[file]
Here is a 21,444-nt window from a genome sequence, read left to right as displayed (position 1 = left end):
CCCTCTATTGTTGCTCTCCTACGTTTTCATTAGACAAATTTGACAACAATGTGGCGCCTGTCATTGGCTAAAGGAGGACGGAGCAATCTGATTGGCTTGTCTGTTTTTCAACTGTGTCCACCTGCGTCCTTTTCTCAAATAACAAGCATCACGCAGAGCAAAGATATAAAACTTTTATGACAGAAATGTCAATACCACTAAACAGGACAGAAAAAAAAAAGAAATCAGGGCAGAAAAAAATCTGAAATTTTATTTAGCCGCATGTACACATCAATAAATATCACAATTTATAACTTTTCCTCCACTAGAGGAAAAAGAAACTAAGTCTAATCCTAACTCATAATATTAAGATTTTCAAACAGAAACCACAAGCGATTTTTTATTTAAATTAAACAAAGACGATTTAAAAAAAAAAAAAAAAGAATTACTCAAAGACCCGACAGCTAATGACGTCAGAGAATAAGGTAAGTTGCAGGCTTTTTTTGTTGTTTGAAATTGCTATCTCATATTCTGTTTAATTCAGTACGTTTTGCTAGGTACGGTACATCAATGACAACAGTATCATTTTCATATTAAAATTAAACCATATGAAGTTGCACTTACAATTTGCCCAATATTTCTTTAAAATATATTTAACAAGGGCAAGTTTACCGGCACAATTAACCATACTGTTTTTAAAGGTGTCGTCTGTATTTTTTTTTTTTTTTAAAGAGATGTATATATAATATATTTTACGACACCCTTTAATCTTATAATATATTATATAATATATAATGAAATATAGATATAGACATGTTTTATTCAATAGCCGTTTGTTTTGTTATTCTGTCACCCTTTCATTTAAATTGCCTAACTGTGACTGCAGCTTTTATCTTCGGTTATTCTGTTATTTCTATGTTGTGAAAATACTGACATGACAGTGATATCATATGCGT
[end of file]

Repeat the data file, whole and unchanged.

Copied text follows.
Here is a 21,444-nt window from a genome sequence, read left to right as displayed (position 1 = left end):
CCCTCTATTGTTGCTCTCCTACGTTTTCATTAGACAAATTTGACAACAATGTGGCGCCTGTCATTGGCTAAAGGAGGACGGAGCAATCTGATTGGCTTGTCTGTTTTTCAACTGTGTCCACCTGCGTCCTTTTCTCAAATAACAAGCATCACGCAGAGCAAAGATATAAAACTTTTATGACAGAAATGTCAATACCACTAAACAGGACAGAAAAAAAAAAGAAATCAGGGCAGAAAAAAATCTGAAATTTTATTTAGCCGCATGTACACATCAATAAATATCACAATTTATAACTTTTCCTCCACTAGAGGAAAAAGAAACTAAGTCTAATCCTAACTCATAATATTAAGATTTTCAAACAGAAACCACAAGCGATTTTTTATTTAAATTAAACAAAGACGATTTAAAAAAAAAAAAAAAAGAATTACTCAAAGACCCGACAGCTAATGACGTCAGAGAATAAGGTAAGTTGCAGGCTTTTTTTGTTGTTTGAAATTGCTATCTCATATTCTGTTTAATTCAGTACGTTTTGCTAGGTACGGTACATCAATGACAACAGTATCATTTTCATATTAAAATTAAACCATATGAAGTTGCACTTACAATTTGCCCAATATTTCTTTAAAATATATTTAACAAGGGCAAGTTTACCGGCACAATTAACCATACTGTTTTTAAAGGTGTCGTCTGTATTTTTTTTTTTTTTTAAAGAGATGTATATATAATATATTTTACGACACCCTTTAATCTTATAATATATTATATAATATATAATGAAATATAGATATAGACATGTTTTATTCAATAGCCGTTTGTTTTGTTATTCTGTCACCCTTTCATTTAAATTGCCTAACTGTGACTGCAGCTTTTATCTTCGGTTATTCTGTTATTTCTATGTTGTGAAAATACTGACATGACAGTGATATCATATGCGT